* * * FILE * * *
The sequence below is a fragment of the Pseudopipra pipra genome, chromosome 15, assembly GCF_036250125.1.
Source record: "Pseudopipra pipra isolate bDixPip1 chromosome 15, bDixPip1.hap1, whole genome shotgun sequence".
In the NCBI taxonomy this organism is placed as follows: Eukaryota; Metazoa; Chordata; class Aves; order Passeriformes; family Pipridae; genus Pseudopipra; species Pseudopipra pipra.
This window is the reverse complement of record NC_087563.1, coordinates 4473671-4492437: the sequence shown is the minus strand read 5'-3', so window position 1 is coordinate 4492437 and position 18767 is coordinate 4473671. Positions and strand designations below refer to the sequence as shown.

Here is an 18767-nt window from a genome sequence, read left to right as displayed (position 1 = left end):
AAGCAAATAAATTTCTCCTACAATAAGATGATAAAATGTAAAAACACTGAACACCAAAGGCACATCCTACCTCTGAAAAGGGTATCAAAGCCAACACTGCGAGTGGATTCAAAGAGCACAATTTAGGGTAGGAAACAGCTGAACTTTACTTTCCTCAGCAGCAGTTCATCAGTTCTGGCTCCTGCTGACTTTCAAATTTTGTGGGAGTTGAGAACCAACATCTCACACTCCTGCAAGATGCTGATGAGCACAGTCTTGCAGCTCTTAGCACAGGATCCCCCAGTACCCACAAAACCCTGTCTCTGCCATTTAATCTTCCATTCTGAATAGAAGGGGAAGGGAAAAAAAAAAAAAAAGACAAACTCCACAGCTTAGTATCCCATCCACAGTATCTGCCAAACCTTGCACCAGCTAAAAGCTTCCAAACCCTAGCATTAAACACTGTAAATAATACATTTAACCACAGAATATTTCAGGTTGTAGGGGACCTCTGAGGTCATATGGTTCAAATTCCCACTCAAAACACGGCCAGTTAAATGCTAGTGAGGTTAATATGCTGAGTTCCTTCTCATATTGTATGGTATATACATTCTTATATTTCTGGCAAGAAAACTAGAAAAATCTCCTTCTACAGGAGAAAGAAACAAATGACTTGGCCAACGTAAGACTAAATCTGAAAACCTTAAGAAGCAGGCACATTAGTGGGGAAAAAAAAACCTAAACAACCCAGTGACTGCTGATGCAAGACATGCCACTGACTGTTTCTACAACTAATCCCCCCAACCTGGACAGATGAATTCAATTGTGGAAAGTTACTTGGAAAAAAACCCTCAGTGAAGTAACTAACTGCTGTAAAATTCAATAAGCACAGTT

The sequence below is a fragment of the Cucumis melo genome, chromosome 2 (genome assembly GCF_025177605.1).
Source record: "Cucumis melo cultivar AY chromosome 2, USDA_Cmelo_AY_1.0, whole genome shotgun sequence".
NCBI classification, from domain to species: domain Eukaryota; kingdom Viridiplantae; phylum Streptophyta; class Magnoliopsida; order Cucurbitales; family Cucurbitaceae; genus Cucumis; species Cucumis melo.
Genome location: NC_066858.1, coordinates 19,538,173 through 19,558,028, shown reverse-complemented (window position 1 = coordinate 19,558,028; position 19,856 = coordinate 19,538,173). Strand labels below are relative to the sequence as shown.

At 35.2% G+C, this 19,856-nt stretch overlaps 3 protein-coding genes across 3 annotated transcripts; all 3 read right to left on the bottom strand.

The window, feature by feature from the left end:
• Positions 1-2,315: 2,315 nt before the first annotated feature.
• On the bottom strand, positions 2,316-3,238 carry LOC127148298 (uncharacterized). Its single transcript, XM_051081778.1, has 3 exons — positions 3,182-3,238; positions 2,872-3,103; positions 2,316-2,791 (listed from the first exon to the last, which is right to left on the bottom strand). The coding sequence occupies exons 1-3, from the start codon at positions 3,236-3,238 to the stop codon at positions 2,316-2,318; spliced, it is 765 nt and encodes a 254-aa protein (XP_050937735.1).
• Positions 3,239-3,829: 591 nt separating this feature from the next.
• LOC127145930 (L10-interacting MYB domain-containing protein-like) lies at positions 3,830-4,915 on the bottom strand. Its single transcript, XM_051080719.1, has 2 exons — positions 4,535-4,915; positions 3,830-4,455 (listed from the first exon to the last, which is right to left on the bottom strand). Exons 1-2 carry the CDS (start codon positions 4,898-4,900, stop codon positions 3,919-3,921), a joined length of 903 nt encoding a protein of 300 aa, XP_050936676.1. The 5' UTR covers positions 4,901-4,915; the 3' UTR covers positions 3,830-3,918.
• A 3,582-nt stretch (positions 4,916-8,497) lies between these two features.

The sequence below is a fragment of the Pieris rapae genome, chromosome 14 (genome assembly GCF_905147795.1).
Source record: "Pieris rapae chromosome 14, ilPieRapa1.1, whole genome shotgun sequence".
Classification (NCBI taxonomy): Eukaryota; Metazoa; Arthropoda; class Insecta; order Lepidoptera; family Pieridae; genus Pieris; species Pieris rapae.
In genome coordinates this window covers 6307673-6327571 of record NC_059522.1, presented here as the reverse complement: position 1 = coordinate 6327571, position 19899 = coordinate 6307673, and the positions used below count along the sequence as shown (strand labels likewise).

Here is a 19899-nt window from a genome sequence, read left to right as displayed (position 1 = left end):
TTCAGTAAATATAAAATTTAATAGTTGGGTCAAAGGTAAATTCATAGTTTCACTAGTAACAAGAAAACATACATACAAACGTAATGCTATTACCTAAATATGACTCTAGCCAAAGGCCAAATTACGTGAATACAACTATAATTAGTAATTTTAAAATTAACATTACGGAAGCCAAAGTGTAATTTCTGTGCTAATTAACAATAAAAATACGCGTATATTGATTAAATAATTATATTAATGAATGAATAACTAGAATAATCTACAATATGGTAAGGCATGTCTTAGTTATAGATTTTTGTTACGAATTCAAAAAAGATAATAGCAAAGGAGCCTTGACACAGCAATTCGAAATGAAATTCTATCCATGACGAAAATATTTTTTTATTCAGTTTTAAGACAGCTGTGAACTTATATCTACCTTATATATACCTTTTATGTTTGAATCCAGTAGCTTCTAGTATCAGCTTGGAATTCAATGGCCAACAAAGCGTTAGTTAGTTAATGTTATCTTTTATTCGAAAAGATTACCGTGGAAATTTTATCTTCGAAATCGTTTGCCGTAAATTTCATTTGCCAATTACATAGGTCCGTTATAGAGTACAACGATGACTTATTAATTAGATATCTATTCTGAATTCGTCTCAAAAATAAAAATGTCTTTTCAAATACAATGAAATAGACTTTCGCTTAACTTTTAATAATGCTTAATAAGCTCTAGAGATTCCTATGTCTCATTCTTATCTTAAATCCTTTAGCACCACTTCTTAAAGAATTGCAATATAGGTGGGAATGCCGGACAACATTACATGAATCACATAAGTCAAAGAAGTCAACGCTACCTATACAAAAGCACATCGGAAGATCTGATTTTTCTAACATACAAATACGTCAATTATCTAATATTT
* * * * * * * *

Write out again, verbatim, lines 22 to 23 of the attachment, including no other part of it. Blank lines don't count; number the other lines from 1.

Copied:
Here is a 19899-nt window from a genome sequence, read left to right as displayed (position 1 = left end):
TTCAGTAAATATAAAATTTAATAGTTGGGTCAAAGGTAAATTCATAGTTTCACTAGTAACAAGAAAACATACATACAAACGTAATGCTATTACCTAAATATGACTCTAGCCAAAGGCCAAATTACGTGAATACAACTATAATTAGTAATTTTAAAATTAACATTACGGAAGCCAAAGTGTAATTTCTGTGCTAATTAACAATAAAAATACGCGTATATTGATTAAATAATTATATTAATGAATGAATAACTAGAATAATCTACAATATGGTAAGGCATGTCTTAGTTATAGATTTTTGTTACGAATTCAAAAAAGATAATAGCAAAGGAGCCTTGACACAGCAATTCGAAATGAAATTCTATCCATGACGAAAATATTTTTTTATTCAGTTTTAAGACAGCTGTGAACTTATATCTACCTTATATATACCTTTTATGTTTGAATCCAGTAGCTTCTAGTATCAGCTTGGAATTCAATGGCCAACAAAGCGTTAGTTAGTTAATGTTATCTTTTATTCGAAAAGATTACCGTGGAAATTTTATCTTCGAAATCGTTTGCCGTAAATTTCATTTGCCAATTACATAGGTCCGTTATAGAGTACAACGATGACTTATTAATTAGATATCTATTCTGAATTCGTCTCAAAAATAAAAATGTCTTTTCAAATACAATGAAATAGACTTTCGCTTAACTTTTAATAATGCTTAATAAGCTCTAGAGATTCCTATGTCTCATTCTTATCTTAAATCCTTTAGCACCACTTCTTAAAGAATTGCAATATAGGTGGGAATGCCGGACAACATTACATGAATCACATAAGTCAAAGAAGTCAACGCTACCTATACAAAAGCACATCGGAAGATCTGATTTTTCTAACATACAAATACGTCAATTATCTAATATTT